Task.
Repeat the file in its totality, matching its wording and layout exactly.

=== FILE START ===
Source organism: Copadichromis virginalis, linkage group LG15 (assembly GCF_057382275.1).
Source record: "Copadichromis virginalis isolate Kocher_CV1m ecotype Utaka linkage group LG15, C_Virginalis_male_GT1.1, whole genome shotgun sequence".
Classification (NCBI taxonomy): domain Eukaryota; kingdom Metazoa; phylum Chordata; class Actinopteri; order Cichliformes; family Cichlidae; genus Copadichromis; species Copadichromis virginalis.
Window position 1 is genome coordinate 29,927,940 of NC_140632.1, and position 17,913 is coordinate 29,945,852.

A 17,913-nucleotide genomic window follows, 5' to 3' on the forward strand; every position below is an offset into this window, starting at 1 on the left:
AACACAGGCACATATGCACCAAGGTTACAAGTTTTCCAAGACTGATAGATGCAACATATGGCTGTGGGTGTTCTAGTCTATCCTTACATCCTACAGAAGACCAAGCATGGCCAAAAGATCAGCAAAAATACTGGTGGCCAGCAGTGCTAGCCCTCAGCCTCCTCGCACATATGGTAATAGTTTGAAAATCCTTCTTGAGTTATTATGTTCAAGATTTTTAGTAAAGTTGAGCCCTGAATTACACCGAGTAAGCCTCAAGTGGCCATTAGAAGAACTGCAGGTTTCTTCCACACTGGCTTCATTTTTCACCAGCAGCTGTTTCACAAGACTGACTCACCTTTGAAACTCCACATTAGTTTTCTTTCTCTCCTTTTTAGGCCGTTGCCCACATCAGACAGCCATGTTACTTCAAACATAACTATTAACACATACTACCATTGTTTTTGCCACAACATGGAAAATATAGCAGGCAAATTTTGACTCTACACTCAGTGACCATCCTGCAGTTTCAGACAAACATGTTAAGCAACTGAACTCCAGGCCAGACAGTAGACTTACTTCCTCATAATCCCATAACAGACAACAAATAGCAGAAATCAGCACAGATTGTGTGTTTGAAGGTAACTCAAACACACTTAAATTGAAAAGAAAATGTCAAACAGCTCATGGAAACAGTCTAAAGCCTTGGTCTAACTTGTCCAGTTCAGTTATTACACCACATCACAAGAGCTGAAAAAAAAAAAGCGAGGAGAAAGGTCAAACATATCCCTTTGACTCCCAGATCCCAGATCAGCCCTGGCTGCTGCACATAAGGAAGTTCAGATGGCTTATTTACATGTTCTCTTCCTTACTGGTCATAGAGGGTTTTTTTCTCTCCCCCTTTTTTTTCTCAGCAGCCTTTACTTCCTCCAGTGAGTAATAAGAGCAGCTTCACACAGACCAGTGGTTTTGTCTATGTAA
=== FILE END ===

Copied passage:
Source organism: Copadichromis virginalis, linkage group LG15 (assembly GCF_057382275.1).
Source record: "Copadichromis virginalis isolate Kocher_CV1m ecotype Utaka linkage group LG15, C_Virginalis_male_GT1.1, whole genome shotgun sequence".
Classification (NCBI taxonomy): domain Eukaryota; kingdom Metazoa; phylum Chordata; class Actinopteri; order Cichliformes; family Cichlidae; genus Copadichromis; species Copadichromis virginalis.
Window position 1 is genome coordinate 29,927,940 of NC_140632.1, and position 17,913 is coordinate 29,945,852.

A 17,913-nucleotide genomic window follows, 5' to 3' on the forward strand; every position below is an offset into this window, starting at 1 on the left:
AACACAGGCACATATGCACCAAGGTTACAAGTTTTCCAAGACTGATAGATGCAACATATGGCTGTGGGTGTTCTAGTCTATCCTTACATCCTACAGAAGACCAAGCATGGCCAAAAGATCAGCAAAAATACTGGTGGCCAGCAGTGCTAGCCCTCAGCCTCCTCGCACATATGGTAATAGTTTGAAAATCCTTCTTGAGTTATTATGTTCAAGATTTTTAGTAAAGTTGAGCCCTGAATTACACCGAGTAAGCCTCAAGTGGCCATTAGAAGAACTGCAGGTTTCTTCCACACTGGCTTCATTTTTCACCAGCAGCTGTTTCACAAGACTGACTCACCTTTGAAACTCCACATTAGTTTTCTTTCTCTCCTTTTTAGGCCGTTGCCCACATCAGACAGCCATGTTACTTCAAACATAACTATTAACACATACTACCATTGTTTTTGCCACAACATGGAAAATATAGCAGGCAAATTTTGACTCTACACTCAGTGACCATCCTGCAGTTTCAGACAAACATGTTAAGCAACTGAACTCCAGGCCAGACAGTAGACTTACTTCCTCATAATCCCATAACAGACAACAAATAGCAGAAATCAGCACAGATTGTGTGTTTGAAGGTAACTCAAACACACTTAAATTGAAAAGAAAATGTCAAACAGCTCATGGAAACAGTCTAAAGCCTTGGTCTAACTTGTCCAGTTCAGTTATTACACCACATCACAAGAGCTGAAAAAAAAAAAGCGAGGAGAAAGGTCAAACATATCCCTTTGACTCCCAGATCCCAGATCAGCCCTGGCTGCTGCACATAAGGAAGTTCAGATGGCTTATTTACATGTTCTCTTCCTTACTGGTCATAGAGGGTTTTTTTCTCTCCCCCTTTTTTTTCTCAGCAGCCTTTACTTCCTCCAGTGAGTAATAAGAGCAGCTTCACACAGACCAGTGGTTTTGTCTATGTAA